Students also believe in the Canadian dream. That is why I love listening to their ideas. The government sometimes has a difficult time defining what the middle class is, but the students I have talked to know what that means. They know what they are aiming for. They want to join the middle class and contribute in a significant way to the Canadian economy. Students want to do their part. They want to contribute to Canada's future. They want to settle down, pursue their careers, raise their families, reach for their dreams and help continue to make Canada the best country in the world.
Right now students are hurting. There is uncertainty. There is fear. It is not just about the COVID virus; they are worried about their future and their families. I have been hearing from mature students with dependants. They have concerns with this ongoing crisis. This is real. They are very concerned about paying their bills while also taking care of their kids. They want to be able to graduate and get a good job in their field, and, if they want, get married, pay for their kids' hockey or volleyball, buy a house, buy a car or go on vacation once a year to get away from our famously frigid Canadian winters. Students know what they want. They understand the definition of middle class and what a Canadian dream is. Students know this.
As Conservatives, we want to help improve these government programs in these trying times. We have some really good ideas, which we have heard in the House today. We want to put them forward to help students in the long term and in an effective way. We offer these ideas for the government's consideration, and we want to help it develop and improve its programs.
Therefore, along with this bill, there should be a priority to expand the Canada summers job program and create a central database to ensure that these critical jobs are filled and students not only receive valuable experience, but limit their student debt by making more money during the summer. This program should focus on jobs in the agricultural sector, because we are hearing more and more concerns about our critical supply chains and the difficulty people in our agricultural sector are having in getting the labour they need. At the same time, we want to put our students to work in a helpful and meaningful way that gives them practical life experience, which can also be valuable for their future careers.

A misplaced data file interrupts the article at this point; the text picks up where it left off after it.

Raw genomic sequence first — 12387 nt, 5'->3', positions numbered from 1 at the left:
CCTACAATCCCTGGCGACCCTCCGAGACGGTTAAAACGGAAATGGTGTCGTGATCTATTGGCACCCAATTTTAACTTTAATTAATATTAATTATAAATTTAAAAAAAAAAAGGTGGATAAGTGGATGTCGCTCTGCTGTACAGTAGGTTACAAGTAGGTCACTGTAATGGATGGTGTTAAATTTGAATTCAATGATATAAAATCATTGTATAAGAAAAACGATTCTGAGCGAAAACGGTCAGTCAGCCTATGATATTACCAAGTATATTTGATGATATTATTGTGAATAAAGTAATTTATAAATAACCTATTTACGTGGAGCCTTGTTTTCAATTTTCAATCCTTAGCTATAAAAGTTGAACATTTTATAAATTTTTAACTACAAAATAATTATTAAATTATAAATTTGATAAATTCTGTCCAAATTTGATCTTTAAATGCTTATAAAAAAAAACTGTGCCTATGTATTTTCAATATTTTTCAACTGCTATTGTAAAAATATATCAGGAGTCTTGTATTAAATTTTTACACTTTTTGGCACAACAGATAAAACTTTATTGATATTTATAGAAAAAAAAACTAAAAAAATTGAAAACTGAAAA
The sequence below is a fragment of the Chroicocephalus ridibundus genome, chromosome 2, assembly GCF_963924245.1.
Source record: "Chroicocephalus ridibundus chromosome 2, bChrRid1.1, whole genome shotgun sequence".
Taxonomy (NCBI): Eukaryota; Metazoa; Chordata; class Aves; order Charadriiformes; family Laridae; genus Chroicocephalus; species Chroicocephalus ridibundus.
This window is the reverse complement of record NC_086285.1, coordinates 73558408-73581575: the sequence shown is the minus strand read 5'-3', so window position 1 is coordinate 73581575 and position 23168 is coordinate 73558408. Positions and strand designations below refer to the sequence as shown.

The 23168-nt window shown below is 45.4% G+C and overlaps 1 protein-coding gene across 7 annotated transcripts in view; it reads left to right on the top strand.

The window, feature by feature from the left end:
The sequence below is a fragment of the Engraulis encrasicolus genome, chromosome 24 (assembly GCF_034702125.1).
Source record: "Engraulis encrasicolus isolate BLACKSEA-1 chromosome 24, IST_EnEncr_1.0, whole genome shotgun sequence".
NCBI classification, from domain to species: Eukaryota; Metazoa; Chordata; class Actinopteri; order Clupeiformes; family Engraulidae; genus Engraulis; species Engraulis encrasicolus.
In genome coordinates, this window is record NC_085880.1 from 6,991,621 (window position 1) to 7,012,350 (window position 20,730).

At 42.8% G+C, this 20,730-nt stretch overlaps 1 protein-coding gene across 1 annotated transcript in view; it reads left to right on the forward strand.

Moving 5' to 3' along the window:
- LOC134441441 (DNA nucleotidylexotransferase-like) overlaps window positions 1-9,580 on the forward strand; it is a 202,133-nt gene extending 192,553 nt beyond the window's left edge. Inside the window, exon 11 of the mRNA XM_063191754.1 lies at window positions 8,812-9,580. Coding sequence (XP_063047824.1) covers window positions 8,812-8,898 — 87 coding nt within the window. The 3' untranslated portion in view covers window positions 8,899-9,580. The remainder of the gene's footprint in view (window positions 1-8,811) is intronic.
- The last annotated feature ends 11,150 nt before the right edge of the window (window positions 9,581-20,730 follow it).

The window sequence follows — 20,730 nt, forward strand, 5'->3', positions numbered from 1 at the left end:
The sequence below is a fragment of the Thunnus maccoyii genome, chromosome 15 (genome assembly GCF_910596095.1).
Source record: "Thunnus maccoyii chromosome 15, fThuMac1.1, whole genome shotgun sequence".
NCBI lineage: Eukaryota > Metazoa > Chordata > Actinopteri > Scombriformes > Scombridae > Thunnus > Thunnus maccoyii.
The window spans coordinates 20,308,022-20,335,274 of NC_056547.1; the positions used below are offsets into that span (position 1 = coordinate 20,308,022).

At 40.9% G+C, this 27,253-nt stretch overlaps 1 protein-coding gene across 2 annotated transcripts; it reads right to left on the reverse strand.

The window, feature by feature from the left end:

When people think of Oshawa, they think about cars. I am really proud of that history, but many people do not realize that the Durham region adds $300 million every single year to Ontario's farm production. In 2017, there were 3,400 jobs in the forestry, fishing and hunting sectors. There are over 200 farms in the Durham region. These farms produce high-quality food for Canadians. Whether it is beef, lamb, honey, cider, fruit, vegetables or wine, we are very proud of the products we produce in the Durham region.
We have been hit with hard times before, but sometimes the hard times have a silver lining: They bring people together. I think our Conservative idea will really help benefit employers who are looking to give those students the experience they need but maybe cannot afford it right now. It will give students more money so that when they get back to school in the fall of 2020, they will have fewer loans and more money in their pockets.
In the end, although the Canada emergency student benefit provides assistance to students in the short term, it is important that our young people and mature students are able to get the supports they need so they can be prepared for the opening of the fall 2020 semester, whether it is online or in a slightly modified environment. This can be done by expanding the Canada summer jobs program so employers can get the help they need and supply chains can be secure, all while putting more money in the pockets of students and giving them experience that will last a lifetime.
What the Conservatives want to do is offer Canadians a win-win-win. The program we are offering gives students a win, businesses a win and Canadians a win. When Canadians, students and businesses win, it ensures we all have a future we can be proud of.
I anticipate some great questions from my colleagues on this.